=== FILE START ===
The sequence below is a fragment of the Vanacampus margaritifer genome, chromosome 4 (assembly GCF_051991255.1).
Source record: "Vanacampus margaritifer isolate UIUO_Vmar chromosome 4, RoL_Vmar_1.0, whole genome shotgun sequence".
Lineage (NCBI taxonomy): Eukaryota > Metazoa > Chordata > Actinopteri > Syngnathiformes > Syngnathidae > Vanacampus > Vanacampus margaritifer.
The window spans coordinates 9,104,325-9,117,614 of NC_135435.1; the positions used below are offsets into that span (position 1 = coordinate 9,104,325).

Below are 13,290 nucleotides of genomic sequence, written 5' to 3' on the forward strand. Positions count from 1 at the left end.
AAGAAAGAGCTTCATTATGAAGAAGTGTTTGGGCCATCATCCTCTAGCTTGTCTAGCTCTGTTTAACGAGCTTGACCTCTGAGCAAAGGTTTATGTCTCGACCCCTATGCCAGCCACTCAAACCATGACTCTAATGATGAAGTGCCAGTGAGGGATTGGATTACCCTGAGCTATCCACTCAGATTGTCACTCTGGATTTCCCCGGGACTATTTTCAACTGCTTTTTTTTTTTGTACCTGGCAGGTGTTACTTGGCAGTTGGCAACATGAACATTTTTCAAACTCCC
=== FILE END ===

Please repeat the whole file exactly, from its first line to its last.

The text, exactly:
The sequence below is a fragment of the Vanacampus margaritifer genome, chromosome 4 (assembly GCF_051991255.1).
Source record: "Vanacampus margaritifer isolate UIUO_Vmar chromosome 4, RoL_Vmar_1.0, whole genome shotgun sequence".
Lineage (NCBI taxonomy): Eukaryota > Metazoa > Chordata > Actinopteri > Syngnathiformes > Syngnathidae > Vanacampus > Vanacampus margaritifer.
The window spans coordinates 9,104,325-9,117,614 of NC_135435.1; the positions used below are offsets into that span (position 1 = coordinate 9,104,325).

Below are 13,290 nucleotides of genomic sequence, written 5' to 3' on the forward strand. Positions count from 1 at the left end.
AAGAAAGAGCTTCATTATGAAGAAGTGTTTGGGCCATCATCCTCTAGCTTGTCTAGCTCTGTTTAACGAGCTTGACCTCTGAGCAAAGGTTTATGTCTCGACCCCTATGCCAGCCACTCAAACCATGACTCTAATGATGAAGTGCCAGTGAGGGATTGGATTACCCTGAGCTATCCACTCAGATTGTCACTCTGGATTTCCCCGGGACTATTTTCAACTGCTTTTTTTTTTTGTACCTGGCAGGTGTTACTTGGCAGTTGGCAACATGAACATTTTTCAAACTCCC